Sure, once treated. Some people carry the MRSA bugs on their skin/nasal cavities w/o causing problem, so it is not necessarily a problem for donating a kidney if ithe person does not have a problem with active infection. The surgical process is sterile and so it should not be an issue. If the donor is having active infection, it should be treated. Consult doc. Good luck. Read more...

In a living donor kidney transplant, who pays for the operation of the donor?

The Recipient. Donors have no explicit costs associated with donation. All medical bills are the responsibility of the recipient. Read more...
Insurance from recip. The donor should not have any costs. It is illegal to pay for an organ in the US. However, there is a big grant from the government and the American Society of Transplant Surgeons (called NLDAC) to pay for extra costs such as travel, parking, child care. Read more...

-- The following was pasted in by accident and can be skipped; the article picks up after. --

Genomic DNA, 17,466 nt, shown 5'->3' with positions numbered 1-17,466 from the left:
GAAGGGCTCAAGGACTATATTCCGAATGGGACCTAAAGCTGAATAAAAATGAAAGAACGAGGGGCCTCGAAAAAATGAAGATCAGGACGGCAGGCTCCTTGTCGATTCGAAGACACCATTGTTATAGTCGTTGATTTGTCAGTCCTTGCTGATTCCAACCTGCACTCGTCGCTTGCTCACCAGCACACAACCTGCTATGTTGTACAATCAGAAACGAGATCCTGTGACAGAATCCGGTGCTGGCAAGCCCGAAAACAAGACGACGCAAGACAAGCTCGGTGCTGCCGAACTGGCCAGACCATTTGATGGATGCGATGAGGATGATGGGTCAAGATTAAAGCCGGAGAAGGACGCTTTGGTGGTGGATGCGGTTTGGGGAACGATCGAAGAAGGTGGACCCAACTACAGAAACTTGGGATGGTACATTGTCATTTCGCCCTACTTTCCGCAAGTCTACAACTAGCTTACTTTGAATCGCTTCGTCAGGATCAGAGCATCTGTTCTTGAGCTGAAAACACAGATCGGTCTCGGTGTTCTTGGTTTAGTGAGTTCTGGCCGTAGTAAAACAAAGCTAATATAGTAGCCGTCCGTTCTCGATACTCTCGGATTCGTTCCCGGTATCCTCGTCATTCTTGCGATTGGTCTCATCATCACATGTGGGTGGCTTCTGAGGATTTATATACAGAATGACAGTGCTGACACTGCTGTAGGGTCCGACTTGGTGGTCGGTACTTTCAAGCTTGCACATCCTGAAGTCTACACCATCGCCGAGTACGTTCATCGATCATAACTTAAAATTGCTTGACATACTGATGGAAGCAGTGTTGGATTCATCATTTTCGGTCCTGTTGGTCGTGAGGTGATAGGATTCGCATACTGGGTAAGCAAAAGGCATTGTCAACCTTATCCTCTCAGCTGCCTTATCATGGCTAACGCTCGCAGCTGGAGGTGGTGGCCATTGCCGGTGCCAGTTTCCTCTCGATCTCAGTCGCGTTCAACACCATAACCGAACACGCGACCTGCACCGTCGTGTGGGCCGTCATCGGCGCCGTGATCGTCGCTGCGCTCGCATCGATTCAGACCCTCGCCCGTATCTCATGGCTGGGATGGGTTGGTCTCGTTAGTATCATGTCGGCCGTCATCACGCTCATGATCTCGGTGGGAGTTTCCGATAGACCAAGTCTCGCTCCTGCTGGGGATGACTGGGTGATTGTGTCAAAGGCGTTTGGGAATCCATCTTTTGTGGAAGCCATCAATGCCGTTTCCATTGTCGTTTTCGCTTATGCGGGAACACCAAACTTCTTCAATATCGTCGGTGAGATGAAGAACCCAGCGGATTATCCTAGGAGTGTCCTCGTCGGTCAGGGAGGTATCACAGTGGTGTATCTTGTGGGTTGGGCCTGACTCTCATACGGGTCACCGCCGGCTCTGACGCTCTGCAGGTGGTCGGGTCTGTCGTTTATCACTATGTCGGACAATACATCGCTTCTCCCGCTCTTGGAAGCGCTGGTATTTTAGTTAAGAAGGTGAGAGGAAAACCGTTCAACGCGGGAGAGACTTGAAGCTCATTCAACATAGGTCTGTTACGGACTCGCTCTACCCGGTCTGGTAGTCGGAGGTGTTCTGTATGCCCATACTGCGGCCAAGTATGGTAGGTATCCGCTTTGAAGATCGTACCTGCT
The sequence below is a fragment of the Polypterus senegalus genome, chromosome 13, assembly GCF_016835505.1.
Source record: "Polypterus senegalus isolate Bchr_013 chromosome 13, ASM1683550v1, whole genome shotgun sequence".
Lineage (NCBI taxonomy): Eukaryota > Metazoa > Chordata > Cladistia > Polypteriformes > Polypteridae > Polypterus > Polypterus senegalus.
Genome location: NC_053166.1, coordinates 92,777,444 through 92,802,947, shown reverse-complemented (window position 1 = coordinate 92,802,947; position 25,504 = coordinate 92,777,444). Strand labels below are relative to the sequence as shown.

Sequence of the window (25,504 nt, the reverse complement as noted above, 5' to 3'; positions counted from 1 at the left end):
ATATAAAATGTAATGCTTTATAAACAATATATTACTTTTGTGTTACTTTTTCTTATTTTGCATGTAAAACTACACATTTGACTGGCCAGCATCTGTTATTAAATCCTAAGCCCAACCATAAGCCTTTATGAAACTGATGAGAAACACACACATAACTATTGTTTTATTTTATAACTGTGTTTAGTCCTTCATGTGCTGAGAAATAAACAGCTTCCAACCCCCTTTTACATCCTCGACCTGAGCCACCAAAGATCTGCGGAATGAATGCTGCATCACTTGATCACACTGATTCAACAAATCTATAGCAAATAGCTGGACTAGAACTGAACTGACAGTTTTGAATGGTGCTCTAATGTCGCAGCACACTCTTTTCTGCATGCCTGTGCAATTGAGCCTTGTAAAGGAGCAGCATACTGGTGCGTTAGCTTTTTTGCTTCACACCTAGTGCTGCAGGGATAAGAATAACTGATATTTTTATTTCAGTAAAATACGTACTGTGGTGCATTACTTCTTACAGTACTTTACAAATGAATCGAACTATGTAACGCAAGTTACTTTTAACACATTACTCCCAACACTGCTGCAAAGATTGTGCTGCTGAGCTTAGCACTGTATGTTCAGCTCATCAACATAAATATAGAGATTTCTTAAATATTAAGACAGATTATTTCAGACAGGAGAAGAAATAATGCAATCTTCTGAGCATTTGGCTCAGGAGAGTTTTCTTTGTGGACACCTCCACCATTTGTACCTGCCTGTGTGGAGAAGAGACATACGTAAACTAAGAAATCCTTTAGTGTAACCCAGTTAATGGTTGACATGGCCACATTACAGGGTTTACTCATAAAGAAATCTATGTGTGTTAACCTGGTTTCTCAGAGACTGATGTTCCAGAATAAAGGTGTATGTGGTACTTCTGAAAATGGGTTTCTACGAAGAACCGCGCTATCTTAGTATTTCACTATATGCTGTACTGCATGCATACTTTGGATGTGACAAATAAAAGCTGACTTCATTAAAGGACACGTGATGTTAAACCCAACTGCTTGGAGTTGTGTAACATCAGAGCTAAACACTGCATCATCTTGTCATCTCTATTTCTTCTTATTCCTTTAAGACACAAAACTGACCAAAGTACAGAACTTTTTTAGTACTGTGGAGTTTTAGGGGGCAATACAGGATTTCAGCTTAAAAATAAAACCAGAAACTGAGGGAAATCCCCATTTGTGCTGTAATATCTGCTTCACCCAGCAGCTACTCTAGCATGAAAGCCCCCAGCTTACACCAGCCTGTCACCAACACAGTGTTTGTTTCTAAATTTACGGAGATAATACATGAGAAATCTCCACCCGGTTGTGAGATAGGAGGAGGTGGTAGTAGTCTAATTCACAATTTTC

The Recipient. The recipient's insurance. It is called an organ acquisition charge. Read more...

What tests do they do on the cadaver kidney befor it is given to a kidney transplant person?

CADAVERIC KIDNEY. The blood tests done on potential donors is extensive. There are no tests done on the actual kidneys themselves. At times there is a cat scan done prior to death that can see a small mass or cyst on them. Read more...
Many things. The kidney itself is carefully inspected to determine the anatomy. The donor undergoes testing for renal function and to screen for diseases that could be transmitted to the recipient such as bacterial, viral, and fungal infections. More important is a careful history of the known diseases, family history, and activities of the donor prior to brain death. Read more...
Deceased donor tests. Most deceased donors will have their blood and urine tests done before they are considered for kidney donation (serum creatinine, urinalysis, urine protein to creatine ratio) Read more...